International law embraces similar values. Under international law, the concept of a human right to civic engagement or a right to participation in public institutions cuts across individual treaties and declarations, attaining recognition as a core tenet of good governance. (16) While descriptions of the right to civic engagement often reference engagement with elected bodies, judicial bodies are not excluded from its ambit. (17) In fact, engagement with judicial bodies is particularly important when the issues before the courts have significance beyond the individual litigants, as is the case in common law systems where decisions are enshrined in precedent and projected forward as a baseline for future decisions. (18) Both the domestic concept of community participation and the international right to civic engagement make clear that access to government institutions in order to participate in decisions affecting oneself or one's community is a universal value necessary for responsible and sustainable governance.

Second, the concept of equality also crosses domestic and international lines and is central to access-to-justice jurisprudence in both arenas. Gideon v. Wainwright rests, in part, on equality grounds, as the decision observes repeatedly and with concern that inequalities result when the prosecution is represented while poor defendants are not. (19) This concern is described more succinctly in international jurisprudence as the issue of "equality of arms," which is the fundamental principle that a party should be afforded a reasonable opportunity to present its case in conditions that do not place it at a substantial disadvantage vis-a-vis its adversary. (20) Considered together, the domestic and international versions of this concept underscore the extent to which equality is part and parcel of procedural fairness.

Having defined these concepts, I want to put them to use in exploring a specific question: can a civil right to counsel in the United States be grounded in the due process right to an equal opportunity for civic participation? (21) As set out below, I argue that an expanded concept of equality of arms, encompassing broader ideas of societal equality beyond the four walls of the courtroom, may lead to an affirmative answer.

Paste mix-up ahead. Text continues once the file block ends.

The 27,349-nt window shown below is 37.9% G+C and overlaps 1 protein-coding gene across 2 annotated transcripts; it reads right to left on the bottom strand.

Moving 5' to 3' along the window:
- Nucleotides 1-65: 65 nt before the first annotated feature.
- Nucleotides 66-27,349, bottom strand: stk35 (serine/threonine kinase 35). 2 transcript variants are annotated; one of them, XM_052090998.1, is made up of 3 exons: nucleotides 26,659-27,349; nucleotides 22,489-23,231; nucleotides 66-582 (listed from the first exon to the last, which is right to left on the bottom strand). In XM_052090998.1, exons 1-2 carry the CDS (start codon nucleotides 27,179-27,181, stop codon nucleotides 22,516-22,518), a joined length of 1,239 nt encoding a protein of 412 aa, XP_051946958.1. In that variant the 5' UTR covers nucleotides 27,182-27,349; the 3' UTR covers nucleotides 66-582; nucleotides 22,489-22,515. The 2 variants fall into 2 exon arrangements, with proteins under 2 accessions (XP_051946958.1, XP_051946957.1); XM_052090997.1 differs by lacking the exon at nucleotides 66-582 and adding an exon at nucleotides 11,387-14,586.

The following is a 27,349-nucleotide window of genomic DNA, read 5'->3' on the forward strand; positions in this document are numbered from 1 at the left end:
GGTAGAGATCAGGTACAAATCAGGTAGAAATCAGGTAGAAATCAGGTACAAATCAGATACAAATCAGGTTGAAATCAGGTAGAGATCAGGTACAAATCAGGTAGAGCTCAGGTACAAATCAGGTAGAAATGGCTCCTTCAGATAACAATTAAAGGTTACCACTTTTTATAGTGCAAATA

This Essay proceeds as follows. First, I examine U.S. federal and state court jurisprudence on the civil right to counsel to ascertain whether arguments concerning equal opportunity for civic participation have gained purchase. While some state courts have found a civil right to counsel when participation in family life is at issue, the value of ensuring more meaningful civic participation has generally been absent from the discussion. Some courts have, however, identified equality concerns as a consideration in appointing civil counsel under both due process and equal protection provisions. Though not fully developed in domestic jurisprudence, these equality considerations are on a continuum with the broad rationale laid out in Goldberg.

Second, I look to the international arena to examine the roles that participation and equality have played in securing international recognition of the civil right to counsel. While an oft-cited rationale supporting the civil right to counsel in individual cases is equality of arms, international actors situate this concept in its larger context. Civic participation and procedural equality are freestanding rights under international law, often playing a central role in discussions of procedural protections. (22) Broader social disparities have been acknowledged, and the impact of the lack of counsel on racial minorities and women has been an important marker for international lawmaking bodies. (23)

Finally, I consider what lessons domestic actors might draw from the international law context. International comparators suggest ways in which domestic procedural norms might be reconceived to incorporate the value of civic participation as a basis for expanding the right to counsel. A version of "equality of arms" has begun to take hold in the United States as a factor when courts consider claims for appointed counsel. (24) Greater breadth could be given to that concept by contextualizing it within communities. This approach would not supplant an evaluation of individual need, but provide an alternative analysis promoting the values of civic participation and equality articulated by the majority in Goldberg and hinted at in Gideon.


    A survey of federal and state cases addressing the civil right to counsel reveals that individual considerations of participation and procedural equality are occasionally referenced, and sometimes included in a list of the relevant factors to be weighed. However, few courts have appreciated the centrality of participation and equality to the fundamental purposes of due process protections. Because court decisions have generally failed to identify the broader community-wide or population-based impacts of the denial of counsel, no case has adequately defined, synthesized, and integrated issues of civic participation and procedural equality into its decisional framework concerning the civil right to counsel.

    1. Supreme Court Case Law

      1. Due Process Analyses and the Right to Counsel

        The concept of civic participation has been a muted presence in the federal...